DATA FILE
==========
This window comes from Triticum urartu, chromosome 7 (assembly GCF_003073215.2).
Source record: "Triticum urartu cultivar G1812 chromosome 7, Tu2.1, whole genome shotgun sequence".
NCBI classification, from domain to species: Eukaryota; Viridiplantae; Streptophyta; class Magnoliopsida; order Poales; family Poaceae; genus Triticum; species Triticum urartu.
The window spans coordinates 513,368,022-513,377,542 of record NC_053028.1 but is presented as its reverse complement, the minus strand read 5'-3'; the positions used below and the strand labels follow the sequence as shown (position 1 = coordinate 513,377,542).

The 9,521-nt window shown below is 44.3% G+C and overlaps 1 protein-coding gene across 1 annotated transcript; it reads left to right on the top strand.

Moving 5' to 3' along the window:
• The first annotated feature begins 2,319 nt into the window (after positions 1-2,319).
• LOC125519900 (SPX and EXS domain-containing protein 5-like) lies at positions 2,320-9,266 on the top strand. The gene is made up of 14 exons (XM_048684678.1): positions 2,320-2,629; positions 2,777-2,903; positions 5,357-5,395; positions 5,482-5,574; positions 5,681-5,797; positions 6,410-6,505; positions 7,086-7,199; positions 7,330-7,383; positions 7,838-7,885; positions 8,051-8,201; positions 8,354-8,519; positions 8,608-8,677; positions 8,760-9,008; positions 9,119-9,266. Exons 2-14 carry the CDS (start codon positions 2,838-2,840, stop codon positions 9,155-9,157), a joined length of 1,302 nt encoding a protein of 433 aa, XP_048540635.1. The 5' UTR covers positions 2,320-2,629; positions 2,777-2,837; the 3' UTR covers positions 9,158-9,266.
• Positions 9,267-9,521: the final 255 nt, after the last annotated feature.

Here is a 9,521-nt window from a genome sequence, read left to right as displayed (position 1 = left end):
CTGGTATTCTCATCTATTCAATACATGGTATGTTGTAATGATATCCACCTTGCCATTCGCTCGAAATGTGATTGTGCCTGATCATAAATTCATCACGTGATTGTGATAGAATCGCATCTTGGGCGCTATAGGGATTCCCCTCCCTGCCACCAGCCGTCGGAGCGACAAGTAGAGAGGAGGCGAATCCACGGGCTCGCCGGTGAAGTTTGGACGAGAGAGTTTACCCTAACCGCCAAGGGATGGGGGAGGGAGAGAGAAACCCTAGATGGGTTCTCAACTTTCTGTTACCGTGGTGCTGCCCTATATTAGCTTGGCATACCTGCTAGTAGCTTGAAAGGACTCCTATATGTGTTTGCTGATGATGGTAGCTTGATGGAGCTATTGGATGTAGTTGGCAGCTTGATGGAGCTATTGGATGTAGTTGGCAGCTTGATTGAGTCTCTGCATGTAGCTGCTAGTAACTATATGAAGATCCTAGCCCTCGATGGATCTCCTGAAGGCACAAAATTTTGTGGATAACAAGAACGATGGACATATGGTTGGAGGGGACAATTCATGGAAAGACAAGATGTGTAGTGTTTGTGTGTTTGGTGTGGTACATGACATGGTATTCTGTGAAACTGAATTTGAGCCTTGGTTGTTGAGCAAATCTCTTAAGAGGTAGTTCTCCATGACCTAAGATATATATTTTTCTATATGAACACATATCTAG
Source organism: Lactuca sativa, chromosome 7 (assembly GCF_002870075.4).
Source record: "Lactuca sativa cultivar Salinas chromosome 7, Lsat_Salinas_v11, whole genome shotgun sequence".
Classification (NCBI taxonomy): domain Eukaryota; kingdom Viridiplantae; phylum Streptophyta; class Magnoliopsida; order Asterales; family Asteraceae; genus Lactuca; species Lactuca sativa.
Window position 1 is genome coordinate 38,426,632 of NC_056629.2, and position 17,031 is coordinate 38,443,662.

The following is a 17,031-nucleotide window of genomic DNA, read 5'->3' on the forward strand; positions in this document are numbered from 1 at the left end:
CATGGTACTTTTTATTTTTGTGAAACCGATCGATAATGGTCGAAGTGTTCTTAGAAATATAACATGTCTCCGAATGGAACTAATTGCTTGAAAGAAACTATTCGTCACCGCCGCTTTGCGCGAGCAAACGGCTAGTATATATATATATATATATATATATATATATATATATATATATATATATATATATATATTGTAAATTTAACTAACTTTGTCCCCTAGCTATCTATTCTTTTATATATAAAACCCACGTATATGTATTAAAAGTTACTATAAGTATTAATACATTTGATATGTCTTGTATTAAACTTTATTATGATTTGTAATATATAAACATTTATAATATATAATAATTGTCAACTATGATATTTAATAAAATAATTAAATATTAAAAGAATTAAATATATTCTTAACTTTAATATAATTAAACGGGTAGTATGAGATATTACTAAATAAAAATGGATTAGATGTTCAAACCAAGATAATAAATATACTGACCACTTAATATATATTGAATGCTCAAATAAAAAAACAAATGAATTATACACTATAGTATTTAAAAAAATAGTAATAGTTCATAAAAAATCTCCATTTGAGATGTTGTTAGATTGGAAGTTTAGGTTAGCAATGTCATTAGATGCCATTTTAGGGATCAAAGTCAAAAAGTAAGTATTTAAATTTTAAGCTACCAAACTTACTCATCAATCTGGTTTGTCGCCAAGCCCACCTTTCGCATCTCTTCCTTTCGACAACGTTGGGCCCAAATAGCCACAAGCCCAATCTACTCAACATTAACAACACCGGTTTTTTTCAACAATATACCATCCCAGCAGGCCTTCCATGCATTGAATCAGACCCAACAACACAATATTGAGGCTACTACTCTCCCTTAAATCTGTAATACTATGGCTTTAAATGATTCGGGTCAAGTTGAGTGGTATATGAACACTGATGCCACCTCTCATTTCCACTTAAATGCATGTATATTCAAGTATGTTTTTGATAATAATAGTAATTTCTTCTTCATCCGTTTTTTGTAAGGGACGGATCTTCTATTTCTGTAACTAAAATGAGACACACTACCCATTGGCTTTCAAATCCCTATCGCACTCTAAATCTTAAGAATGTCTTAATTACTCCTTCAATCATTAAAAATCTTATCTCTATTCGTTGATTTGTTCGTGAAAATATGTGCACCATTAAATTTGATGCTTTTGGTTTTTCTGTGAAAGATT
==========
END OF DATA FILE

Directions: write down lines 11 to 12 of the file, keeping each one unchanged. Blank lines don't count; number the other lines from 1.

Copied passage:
CTGGTATTCTCATCTATTCAATACATGGTATGTTGTAATGATATCCACCTTGCCATTCGCTCGAAATGTGATTGTGCCTGATCATAAATTCATCACGTGATTGTGATAGAATCGCATCTTGGGCGCTATAGGGATTCCCCTCCCTGCCACCAGCCGTCGGAGCGACAAGTAGAGAGGAGGCGAATCCACGGGCTCGCCGGTGAAGTTTGGACGAGAGAGTTTACCCTAACCGCCAAGGGATGGGGGAGGGAGAGAGAAACCCTAGATGGGTTCTCAACTTTCTGTTACCGTGGTGCTGCCCTATATTAGCTTGGCATACCTGCTAGTAGCTTGAAAGGACTCCTATATGTGTTTGCTGATGATGGTAGCTTGATGGAGCTATTGGATGTAGTTGGCAGCTTGATGGAGCTATTGGATGTAGTTGGCAGCTTGATTGAGTCTCTGCATGTAGCTGCTAGTAACTATATGAAGATCCTAGCCCTCGATGGATCTCCTGAAGGCACAAAATTTTGTGGATAACAAGAACGATGGACATATGGTTGGAGGGGACAATTCATGGAAAGACAAGATGTGTAGTGTTTGTGTGTTTGGTGTGGTACATGACATGGTATTCTGTGAAACTGAATTTGAGCCTTGGTTGTTGAGCAAATCTCTTAAGAGGTAGTTCTCCATGACCTAAGATATATATTTTTCTATATGAACACATATCTAG
Source organism: Lactuca sativa, chromosome 7 (assembly GCF_002870075.4).